So I JUST had my plumber replace the service feed to my house with a soft copper 1" dia. line, which was originally 3/4" dia. GSP from the street to the house (~35' as the line lays). I wish I had taken a picture of the old line that was removed, because I've seen clogged arteries on the surgery channel that looked better than that... I mean, you couldn't even shine a light through a short piece it was plugged/rusted up so badly! Amazing we had any pressure (edit: FLOW) at all...

Anyway, the meter at the street is also 3/4" dia. on either side (located inside a box, built into the sidewalk), and is being fed by a 1" dia. line running in either direction under the sidewalk. The point on entry into my house is still 3/4" dia. GSP, and I know most (if not all) of the fixtures inside the house are all fed by 1/2" dia. copper lines from the slab, but I don't really know what happens to the 3/4" feed after it enters the wall (i.e. does it go down below the slab or is it cast into the slab? how much further does it go before it splits up into 1/2" dia. copper runs? etc.) Oh, and the water heater is on the opposite side of the house in the garage too (great design - not!), so it always takes a while to get hot water in any of the faucets/showers. This was one of the mains reasons we did this project to begin with.

So to complicate matters a bit further, I added a Home Master 2-stage whole house filter as part of the line replacement (right at the entry point to the house), which has 1" ports one either side and two REALLY big 20" tall canister style filters. Apparently it has less than ~1psi pressure drop across the system according to the manufacturer (which I tend to believe), but I plan to eventually install some gauges and confirm.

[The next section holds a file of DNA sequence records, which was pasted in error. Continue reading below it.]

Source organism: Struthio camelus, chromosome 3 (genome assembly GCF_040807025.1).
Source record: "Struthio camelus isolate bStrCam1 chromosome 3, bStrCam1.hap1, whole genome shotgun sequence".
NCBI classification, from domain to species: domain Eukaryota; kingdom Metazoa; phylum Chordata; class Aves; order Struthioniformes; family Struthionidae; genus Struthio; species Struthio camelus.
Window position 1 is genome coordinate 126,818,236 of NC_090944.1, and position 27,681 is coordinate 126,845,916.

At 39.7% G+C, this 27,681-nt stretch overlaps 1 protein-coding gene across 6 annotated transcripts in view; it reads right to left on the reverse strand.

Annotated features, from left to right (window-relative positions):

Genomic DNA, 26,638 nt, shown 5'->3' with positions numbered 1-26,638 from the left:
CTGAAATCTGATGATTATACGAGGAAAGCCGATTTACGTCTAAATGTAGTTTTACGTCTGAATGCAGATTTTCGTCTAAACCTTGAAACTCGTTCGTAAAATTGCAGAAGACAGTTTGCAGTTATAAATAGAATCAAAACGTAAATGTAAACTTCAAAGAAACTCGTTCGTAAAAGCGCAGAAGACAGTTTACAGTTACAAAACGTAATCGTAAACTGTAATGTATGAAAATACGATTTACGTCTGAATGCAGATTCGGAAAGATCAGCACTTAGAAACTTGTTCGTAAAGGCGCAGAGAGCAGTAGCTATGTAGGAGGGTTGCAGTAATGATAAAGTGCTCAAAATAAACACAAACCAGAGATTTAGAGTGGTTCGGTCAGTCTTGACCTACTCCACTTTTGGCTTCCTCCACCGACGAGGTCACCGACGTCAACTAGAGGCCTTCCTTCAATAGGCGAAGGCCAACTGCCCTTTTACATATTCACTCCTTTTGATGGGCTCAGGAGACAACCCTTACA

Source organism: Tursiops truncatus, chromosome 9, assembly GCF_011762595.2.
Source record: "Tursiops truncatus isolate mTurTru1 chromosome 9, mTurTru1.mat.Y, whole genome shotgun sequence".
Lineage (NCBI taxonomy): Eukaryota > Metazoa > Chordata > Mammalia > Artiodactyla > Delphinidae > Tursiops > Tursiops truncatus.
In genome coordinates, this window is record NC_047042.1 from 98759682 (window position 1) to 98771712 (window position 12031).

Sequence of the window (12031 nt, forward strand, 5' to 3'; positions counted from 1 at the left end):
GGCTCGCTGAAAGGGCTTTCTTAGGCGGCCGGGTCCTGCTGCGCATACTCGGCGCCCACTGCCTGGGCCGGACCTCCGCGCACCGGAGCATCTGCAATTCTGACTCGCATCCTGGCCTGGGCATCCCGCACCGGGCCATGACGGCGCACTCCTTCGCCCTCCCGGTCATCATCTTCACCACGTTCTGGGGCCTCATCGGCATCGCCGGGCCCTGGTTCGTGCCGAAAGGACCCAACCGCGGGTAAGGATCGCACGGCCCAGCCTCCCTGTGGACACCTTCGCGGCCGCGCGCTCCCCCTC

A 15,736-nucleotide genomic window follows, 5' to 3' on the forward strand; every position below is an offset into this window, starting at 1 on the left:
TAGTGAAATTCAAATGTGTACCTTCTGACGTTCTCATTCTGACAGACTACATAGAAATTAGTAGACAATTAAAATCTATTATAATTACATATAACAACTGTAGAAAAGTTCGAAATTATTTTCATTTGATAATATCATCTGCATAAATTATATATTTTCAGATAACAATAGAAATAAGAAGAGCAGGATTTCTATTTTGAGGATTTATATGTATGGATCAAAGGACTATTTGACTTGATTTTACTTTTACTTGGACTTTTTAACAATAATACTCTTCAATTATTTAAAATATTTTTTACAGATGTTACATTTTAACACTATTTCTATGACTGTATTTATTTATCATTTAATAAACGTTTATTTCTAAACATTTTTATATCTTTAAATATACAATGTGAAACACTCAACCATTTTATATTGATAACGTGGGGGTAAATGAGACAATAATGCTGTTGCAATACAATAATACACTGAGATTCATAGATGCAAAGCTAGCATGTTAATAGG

Now it's only be 24hrs since the upgrade, but I have not noticed any significant/noticeable improvement in water pressure (or flow) using normal faucets and shower. The hot water still takes about the same time, which is unfortunate, and a sink + tub scenario still leads to a pressure drop in both fixtures. However, one of the garden hoses (opposite side of the entry point) seemed to have more pressure when I tested it last night, but the pressure dropped off after about 10 seconds or so which I'm guessing is because the new 1" feed is so short and only provides an initial boost in flow/pressure (right?)

So my question is: Even as badly clogged/corroded as the old 3/4" GSP line was, shouldn't I have seen a more substantial improvement in pressure and/or flow by upgrading to a NEW, much larger 1" dia. line? Or do the 1/2" lines inside the hose restrict flow/pressure and keep everything about the same? And does anyone think that the 3/4" meter at the street may be causing a restriction at all? Would replacing it with a 1" in/out version help any?

Sorry for the long rant and multiple questions, but I'm trying to see if there is anything else that we can do to help get a bit more pressure (aside from replacing all the pipes in the house, of course).


2 Answers 2

  • "shouldn't I have seen a more substantial improvement in pressure and/or flow by upgrading to a NEW, much larger 1" dia. line?"

Not if the downstream galv. pipe at the entry point to your home is in the same condition as the pipe you replaced.

  • "does anyone think that the 3/4" meter at the street may be causing a restriction at all?"

Yes, but it is insignificant compared to the restricted galv. pipe downstream that you did not replace.

  • "Would replacing it with a 1" in/out version help any?"

Yes, after you change out the restricted downstream pipe.

  • "2-stage whole house filter... has less than ~1psi pressure drop across the system..."

All filters restrict flow. BTW, install a bypass line around your filter unit so it will be easy to perform maintenance or remove it from service (when you get tired of maintaining it).

  • "hot water still takes about the same time..."